bk, manual inspection
I like the structure of the guide.
Regarding the section titles, I kinda feel it's a bit too technical and less user-friendly. maybe something like:
- Writing processing logics
- Using local filesystem
- Using S3
- Using temporary directory
- Putting it all together
Also, when explaining dagster nouns, would be good to link to the relevant concept pages - imo the idea of a guide is a reader can follow through it without prior dagster knowledge. however, if we believe that's not the case, we could also link "relevant apis/concepts" at the beginning to make this guide easier to follow
the guide isn't about cloud storage only - it also mentions local filesystem. maybe reword the description to be more generic about file-based processing?
finish the sentence?
why tmpfile? imo i get the idea of passing some path between solids, but temfile is a bit less practical that i don't get the real value of it so im a bit concerned that users may find it hard to follow.
can we hardcode a file path in create_file and pass it down to the second solid make things simpler? or we could make the file path a solid config in the first solid which allows users to specify a custom file path via run config and also demonstrates run_config at the same time.
if we want a "dynamic file path" example, we could expand it to do so later -- i just feel making it a tempdir in the first example feels a bit intimidating for a new comer.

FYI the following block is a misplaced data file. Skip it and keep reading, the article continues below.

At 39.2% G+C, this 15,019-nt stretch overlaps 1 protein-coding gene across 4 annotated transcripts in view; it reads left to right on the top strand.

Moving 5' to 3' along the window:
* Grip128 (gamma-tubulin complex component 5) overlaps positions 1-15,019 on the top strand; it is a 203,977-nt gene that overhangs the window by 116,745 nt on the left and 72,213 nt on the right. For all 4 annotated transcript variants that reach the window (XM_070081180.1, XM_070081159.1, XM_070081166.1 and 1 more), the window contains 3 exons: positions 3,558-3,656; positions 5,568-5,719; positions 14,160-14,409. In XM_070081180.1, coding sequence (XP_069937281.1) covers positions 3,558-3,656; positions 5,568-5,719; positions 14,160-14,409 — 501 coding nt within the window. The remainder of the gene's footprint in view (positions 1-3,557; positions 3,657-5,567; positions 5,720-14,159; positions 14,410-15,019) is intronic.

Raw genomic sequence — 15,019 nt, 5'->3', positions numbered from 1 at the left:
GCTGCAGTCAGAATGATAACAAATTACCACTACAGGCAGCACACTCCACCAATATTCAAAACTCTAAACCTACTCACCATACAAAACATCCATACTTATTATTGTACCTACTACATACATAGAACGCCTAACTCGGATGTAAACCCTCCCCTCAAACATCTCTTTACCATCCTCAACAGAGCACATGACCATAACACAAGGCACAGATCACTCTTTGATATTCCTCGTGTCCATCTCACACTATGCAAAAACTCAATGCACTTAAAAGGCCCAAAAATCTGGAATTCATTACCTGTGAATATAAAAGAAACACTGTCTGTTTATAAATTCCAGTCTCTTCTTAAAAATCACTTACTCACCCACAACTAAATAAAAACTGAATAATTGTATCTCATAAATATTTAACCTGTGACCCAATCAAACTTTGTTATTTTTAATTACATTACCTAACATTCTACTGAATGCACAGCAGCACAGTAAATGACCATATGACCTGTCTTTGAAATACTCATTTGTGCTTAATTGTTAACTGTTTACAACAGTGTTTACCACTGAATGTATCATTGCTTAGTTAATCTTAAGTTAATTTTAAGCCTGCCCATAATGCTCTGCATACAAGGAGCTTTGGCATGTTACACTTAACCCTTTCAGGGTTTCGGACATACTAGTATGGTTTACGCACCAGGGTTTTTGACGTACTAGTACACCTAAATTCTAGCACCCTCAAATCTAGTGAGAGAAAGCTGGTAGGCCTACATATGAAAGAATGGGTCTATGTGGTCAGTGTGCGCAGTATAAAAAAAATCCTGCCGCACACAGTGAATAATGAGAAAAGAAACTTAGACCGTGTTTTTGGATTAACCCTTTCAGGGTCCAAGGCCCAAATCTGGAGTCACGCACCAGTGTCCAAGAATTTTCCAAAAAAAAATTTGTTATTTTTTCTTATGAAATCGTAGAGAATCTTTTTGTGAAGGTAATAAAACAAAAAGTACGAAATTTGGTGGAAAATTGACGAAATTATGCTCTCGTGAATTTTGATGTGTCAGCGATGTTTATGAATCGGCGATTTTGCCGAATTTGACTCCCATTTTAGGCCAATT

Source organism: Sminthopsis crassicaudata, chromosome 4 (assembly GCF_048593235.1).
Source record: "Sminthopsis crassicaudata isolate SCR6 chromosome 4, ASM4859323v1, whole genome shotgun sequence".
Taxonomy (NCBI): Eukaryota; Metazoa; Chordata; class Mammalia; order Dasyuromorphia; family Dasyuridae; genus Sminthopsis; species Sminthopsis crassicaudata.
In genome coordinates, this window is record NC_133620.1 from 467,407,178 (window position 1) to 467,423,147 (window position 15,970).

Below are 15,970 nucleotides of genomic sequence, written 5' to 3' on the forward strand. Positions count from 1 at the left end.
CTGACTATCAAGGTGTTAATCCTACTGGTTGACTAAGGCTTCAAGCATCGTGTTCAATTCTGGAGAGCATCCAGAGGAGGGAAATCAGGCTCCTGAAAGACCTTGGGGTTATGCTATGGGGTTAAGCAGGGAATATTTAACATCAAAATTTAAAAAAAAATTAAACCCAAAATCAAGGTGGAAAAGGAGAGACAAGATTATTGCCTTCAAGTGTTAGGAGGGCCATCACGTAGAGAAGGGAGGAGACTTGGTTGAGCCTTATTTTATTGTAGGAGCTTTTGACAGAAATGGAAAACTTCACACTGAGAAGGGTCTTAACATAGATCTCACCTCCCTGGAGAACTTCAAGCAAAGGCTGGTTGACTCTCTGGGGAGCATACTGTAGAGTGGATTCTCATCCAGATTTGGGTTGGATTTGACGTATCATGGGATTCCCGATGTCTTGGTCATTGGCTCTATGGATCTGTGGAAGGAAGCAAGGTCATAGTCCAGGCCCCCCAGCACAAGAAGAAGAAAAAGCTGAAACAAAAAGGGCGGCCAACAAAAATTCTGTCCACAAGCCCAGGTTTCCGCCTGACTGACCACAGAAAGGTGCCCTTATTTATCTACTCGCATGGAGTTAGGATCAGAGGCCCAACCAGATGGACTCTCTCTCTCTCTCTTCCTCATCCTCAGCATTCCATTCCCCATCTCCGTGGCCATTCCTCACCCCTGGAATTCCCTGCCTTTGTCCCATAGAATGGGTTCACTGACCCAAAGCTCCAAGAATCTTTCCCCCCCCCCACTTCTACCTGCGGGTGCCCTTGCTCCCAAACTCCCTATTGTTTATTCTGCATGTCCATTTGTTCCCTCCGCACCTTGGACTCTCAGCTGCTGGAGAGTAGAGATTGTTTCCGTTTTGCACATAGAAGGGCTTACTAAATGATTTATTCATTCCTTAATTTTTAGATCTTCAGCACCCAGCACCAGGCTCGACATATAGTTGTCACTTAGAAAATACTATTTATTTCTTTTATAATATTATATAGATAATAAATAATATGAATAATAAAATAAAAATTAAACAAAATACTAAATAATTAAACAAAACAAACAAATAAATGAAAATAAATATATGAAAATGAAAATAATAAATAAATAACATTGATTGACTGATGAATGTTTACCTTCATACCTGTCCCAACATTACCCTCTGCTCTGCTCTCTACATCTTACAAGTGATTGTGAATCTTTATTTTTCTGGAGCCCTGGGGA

maybe worth explaining the data dependency between solids as well, or link to the Solids concept page, or maybe even include the diagram on IO Manager?
at this point of the guide, a reader without sufficient dagster knowledge could get lost with "why am i returning a path".
would be cool to include screenshots later in this guide.
Overall, I like the guide, but I think we can simplify it a little bit.
re: the "why am I returning a path" thing, I agree that it would be nice to be extra explicit at the top about this being a pattern that is useful for some use cases but not all. I just want to avoid cases where people assume they need to do this path indirection stuff for every pipeline they make, even if there are better options for them.
I do think there is a certain amount of elegance in this idea of tempfiles being scoped only to solid execution, but there is a good bit of mental overhead in untangling all the different temp files and their purposes, and this complexity isn't really necessary for people that just want to get their pipeline up and running.
The reason for the tempfile is that the file-processing tools that are being used can't write directly to S3. So they need to write to a local file that then gets uploaded to S3. It's temporary because there's no reason to keep the local file around after it's been uploaded.
Let me know if I'm misunderstanding your suggestion. I agree that this adds a layer of complexity, but no solution for simplifying it immediately stood out to me.
ohh i see, ya that makes total sense. my reservation of including it in the first example is it may throw too much context at a reader at once in the beginning.
i guess would be great to either